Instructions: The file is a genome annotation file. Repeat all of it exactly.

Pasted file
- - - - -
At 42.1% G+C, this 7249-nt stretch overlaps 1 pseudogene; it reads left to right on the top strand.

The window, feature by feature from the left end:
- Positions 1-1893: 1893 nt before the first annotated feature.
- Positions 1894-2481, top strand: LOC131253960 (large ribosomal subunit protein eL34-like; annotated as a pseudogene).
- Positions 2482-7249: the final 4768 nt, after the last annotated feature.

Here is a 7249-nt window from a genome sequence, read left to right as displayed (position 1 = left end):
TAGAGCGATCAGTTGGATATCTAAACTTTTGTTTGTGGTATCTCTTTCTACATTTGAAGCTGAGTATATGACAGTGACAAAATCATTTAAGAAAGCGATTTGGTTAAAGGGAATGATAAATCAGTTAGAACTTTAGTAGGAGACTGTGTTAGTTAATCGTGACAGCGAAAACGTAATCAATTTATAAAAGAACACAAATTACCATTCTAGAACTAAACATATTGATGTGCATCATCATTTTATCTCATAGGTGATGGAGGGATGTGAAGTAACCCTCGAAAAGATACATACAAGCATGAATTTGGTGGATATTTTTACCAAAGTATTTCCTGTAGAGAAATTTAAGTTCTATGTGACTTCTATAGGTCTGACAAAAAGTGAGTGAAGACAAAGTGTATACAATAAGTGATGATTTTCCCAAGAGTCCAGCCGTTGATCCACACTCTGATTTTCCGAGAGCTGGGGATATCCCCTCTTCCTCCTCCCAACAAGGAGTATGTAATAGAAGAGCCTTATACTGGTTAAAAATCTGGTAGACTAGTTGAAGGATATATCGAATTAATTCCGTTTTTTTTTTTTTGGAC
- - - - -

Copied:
At 42.1% G+C, this 7249-nt stretch overlaps 1 pseudogene; it reads left to right on the top strand.

The window, feature by feature from the left end:
- Positions 1-1893: 1893 nt before the first annotated feature.
- Positions 1894-2481, top strand: LOC131253960 (large ribosomal subunit protein eL34-like; annotated as a pseudogene).
- Positions 2482-7249: the final 4768 nt, after the last annotated feature.

Here is a 7249-nt window from a genome sequence, read left to right as displayed (position 1 = left end):
TAGAGCGATCAGTTGGATATCTAAACTTTTGTTTGTGGTATCTCTTTCTACATTTGAAGCTGAGTATATGACAGTGACAAAATCATTTAAGAAAGCGATTTGGTTAAAGGGAATGATAAATCAGTTAGAACTTTAGTAGGAGACTGTGTTAGTTAATCGTGACAGCGAAAACGTAATCAATTTATAAAAGAACACAAATTACCATTCTAGAACTAAACATATTGATGTGCATCATCATTTTATCTCATAGGTGATGGAGGGATGTGAAGTAACCCTCGAAAAGATACATACAAGCATGAATTTGGTGGATATTTTTACCAAAGTATTTCCTGTAGAGAAATTTAAGTTCTATGTGACTTCTATAGGTCTGACAAAAAGTGAGTGAAGACAAAGTGTATACAATAAGTGATGATTTTCCCAAGAGTCCAGCCGTTGATCCACACTCTGATTTTCCGAGAGCTGGGGATATCCCCTCTTCCTCCTCCCAACAAGGAGTATGTAATAGAAGAGCCTTATACTGGTTAAAAATCTGGTAGACTAGTTGAAGGATATATCGAATTAATTCCGTTTTTTTTTTTTTGGAC